While there is a dictionary with some hashtags. You can make up your own, too. At a recent conference I attended we used the hashtag #NFPW14SC. Anyone attending the 2014 NFPW conference in South Carolina used this tag and anyone who wanted to know what was being said about the conference could search for this hashtag.

One word of caution about hashtags: Don’t overuse them as they can fragment the conversation.

Another tool to use on Twitter are lists, which are a great way to organize others into groups. You can make your lists private or public, and you can follow lists that others have already created. For example, I created a list for several publications whose content I fine useful. However, when I was following them, they were filling my Twitter feed and it was challenging to find content from others. I stopped following them and created a list. Now when I want to peruse the latest from these magazines, I check my magazine list and can find all the relevant stories.

Because tweets disappear quickly from a screen and because I don’t scroll through my feed frequently, lists are helpful for finding those who only tweet occasionally. I created a list that includes members of one of the professional groups with which I belong. This way, I don’t miss relevant posts.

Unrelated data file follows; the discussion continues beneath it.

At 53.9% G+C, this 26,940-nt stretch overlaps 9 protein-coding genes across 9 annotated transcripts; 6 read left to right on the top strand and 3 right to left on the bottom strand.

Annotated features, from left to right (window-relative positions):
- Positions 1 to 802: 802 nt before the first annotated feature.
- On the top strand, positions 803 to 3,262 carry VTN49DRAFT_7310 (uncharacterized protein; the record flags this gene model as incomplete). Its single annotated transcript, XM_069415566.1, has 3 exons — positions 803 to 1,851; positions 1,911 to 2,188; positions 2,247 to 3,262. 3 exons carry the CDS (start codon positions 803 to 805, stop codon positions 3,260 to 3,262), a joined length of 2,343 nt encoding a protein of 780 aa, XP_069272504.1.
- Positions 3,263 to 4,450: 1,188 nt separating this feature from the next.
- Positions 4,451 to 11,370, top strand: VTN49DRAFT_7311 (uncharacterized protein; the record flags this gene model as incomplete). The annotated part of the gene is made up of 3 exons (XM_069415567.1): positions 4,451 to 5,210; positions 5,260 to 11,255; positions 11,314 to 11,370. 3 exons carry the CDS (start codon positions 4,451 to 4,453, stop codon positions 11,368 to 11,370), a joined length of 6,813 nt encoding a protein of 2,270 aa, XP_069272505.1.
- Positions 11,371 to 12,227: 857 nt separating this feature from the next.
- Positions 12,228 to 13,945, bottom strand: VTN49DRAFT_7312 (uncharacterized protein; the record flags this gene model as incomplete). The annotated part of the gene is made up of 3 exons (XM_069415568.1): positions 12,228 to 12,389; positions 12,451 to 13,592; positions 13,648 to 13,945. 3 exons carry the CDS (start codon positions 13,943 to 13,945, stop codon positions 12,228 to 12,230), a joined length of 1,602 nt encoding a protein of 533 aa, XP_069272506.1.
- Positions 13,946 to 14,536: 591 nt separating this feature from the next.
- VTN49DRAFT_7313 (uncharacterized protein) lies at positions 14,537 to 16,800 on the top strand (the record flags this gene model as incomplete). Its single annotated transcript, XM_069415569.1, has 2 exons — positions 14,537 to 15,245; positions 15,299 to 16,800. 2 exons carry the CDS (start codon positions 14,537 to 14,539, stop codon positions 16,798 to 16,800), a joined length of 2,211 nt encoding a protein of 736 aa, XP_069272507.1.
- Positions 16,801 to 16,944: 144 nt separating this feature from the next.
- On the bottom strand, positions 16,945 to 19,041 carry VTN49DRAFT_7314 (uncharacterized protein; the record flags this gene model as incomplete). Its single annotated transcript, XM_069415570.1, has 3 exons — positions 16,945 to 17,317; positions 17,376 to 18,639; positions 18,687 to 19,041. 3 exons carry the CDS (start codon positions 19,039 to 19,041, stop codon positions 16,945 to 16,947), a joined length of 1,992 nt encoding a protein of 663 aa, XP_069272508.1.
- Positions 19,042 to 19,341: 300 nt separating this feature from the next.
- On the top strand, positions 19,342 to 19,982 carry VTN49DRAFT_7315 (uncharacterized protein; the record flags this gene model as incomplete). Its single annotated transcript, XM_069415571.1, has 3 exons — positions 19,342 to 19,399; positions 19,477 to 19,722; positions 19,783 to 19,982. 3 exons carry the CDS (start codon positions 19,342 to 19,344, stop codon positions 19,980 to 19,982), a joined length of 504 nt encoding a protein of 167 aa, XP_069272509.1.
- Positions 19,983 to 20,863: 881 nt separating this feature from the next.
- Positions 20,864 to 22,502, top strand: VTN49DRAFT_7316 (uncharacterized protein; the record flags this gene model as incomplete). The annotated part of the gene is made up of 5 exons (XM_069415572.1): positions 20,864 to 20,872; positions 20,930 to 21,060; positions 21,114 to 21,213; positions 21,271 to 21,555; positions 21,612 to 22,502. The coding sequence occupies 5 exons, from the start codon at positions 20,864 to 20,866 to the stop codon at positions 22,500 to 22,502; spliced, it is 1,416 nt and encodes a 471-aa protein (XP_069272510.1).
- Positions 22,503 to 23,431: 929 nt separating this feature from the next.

I hope to see you on Twitter! If you are, feel free to post a comment with your Twitter handle.

Pie Champion Has All the Ingredients for Success

Who would have thought biscuits would have anything to do with a career, but they do.

Just ask Francine Bryson, a national pie champion, mom, homemaker and self-proclaimed redneck. Her award-winning desserts have won the hearts of bakers everywhere when she appeared on CBS’s “The American Baking Competition.”

Francine Bryson remains true to herself and excels on the baking circuit. (Photo by Cynthia Price)

Francine Bryson remains true to herself and excels on the baking circuit. (Photo by Cynthia Price)

I recently heard her speak, and she demonstrated to the audience how to make biscuits. Many of the step involved in making biscuits also relate to creating a successful career.

The first lesson is to follow your passion. For Francine that’s baking. As a 4-year-old she made a lemon meringue pie. “I’m not sayin’ you could eat it,” she told the audience. Over time, though, she developed her skills and now knows that if it “comes out of an oven,” she can make it.

When it comes to ingredients, Francine said she uses self-rising flour.  “This lets you skip baking powder and baking soda,” she said. “Who has time for all the extra ingredients?”

Another way to look at that is to make sure you have the right ingredients. In the case of work, do you have all of the information that you need to create a PR plan or the elements to write a great story?